Sunday brought most American baseball fans their first good look at what kind of pitcher Angels two-way prospect Shohei Ohtani might be. What they saw was pretty fuckin’ good.
Ohtani went six innings against the A’s, surrendering three runs on three hits while striking out six and walking one. All three runs were scored by Matt Chapman dinger in the second inning, and Ohtani bounced back from that by retiring 14 of the next 15 hitters he faced. He was overpowering.
Ohtani came at the A’s with a three-pitch mixture of fastballs, sliders, and splitters. What was most impressive was how much confidence he had in each pitch—he threw 39 fastballs, 26 sliders, and 24 splitters—and how effective each one was. His average fastball velocity settled at just a tick below 98 mph, and his splitter elicited 10 swinging strikes.
It’s worth remembering that Ohtani was only able to pitch 25 innings in Japan last year because of an ankle injury, and did not look great during a few spring training starts. The fact that he was able to pitch as sharply as he did while making his first major-league start at age 23, in a situation where more than a little rust would have been completely understandable, speaks well of his potential. He hung a few sliders and missed a few spots with his fastball yesterday, but he only walked one guy and when everything was clicking he was impossible to hit.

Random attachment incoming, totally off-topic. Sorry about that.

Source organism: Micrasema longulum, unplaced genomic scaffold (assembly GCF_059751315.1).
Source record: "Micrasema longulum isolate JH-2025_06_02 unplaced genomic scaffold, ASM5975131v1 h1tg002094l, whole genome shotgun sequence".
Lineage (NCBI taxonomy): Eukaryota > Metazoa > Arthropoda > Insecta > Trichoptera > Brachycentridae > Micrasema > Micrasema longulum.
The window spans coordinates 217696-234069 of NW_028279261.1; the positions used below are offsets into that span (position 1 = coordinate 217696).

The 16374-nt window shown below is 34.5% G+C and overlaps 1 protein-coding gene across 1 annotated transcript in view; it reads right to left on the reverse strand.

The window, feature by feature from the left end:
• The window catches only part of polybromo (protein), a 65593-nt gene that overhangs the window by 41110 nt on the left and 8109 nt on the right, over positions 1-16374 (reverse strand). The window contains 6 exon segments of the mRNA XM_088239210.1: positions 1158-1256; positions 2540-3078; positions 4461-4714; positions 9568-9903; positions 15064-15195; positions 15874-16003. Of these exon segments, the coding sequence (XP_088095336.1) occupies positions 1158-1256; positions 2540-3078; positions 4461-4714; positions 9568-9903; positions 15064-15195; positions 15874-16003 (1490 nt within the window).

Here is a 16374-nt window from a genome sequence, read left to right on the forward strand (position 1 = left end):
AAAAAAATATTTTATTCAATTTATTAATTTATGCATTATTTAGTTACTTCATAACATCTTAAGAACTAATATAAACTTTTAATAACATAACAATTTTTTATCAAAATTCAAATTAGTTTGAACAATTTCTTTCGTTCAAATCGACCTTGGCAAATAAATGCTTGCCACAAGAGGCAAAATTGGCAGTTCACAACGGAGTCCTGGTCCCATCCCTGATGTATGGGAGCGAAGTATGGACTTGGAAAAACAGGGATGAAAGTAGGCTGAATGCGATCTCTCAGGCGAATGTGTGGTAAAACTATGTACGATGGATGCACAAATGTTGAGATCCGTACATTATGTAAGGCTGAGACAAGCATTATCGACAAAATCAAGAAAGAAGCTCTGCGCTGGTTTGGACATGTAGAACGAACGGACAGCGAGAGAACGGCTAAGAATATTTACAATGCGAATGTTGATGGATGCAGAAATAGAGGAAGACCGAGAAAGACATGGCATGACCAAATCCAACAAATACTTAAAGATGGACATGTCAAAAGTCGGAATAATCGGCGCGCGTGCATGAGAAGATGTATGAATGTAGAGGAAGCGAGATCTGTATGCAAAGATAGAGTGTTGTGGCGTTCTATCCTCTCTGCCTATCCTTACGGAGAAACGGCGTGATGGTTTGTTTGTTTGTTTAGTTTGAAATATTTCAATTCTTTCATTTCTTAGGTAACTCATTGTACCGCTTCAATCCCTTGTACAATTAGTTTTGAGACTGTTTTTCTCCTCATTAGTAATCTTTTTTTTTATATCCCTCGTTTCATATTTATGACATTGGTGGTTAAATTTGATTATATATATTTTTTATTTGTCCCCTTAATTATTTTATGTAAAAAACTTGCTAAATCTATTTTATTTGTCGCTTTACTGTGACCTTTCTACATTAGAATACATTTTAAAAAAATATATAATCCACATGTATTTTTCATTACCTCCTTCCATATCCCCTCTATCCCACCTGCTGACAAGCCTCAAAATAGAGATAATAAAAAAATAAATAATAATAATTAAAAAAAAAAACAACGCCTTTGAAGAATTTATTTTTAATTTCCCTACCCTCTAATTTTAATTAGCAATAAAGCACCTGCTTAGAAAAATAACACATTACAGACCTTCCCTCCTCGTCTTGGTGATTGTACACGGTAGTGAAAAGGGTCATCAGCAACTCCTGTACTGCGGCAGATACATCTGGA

We still have to see how Ohtani’s hitting abilities will translate to the major leagues, but even after just one start I don’t think it’s too early to say he has the stuff required to become a top-line starting pitcher. The A’s had to face a guy with Noah Syndergaard’s fastball and Masahiro Tanaka’s splitter yesterday. That sort of pitcher is going to give a lot of teams trouble.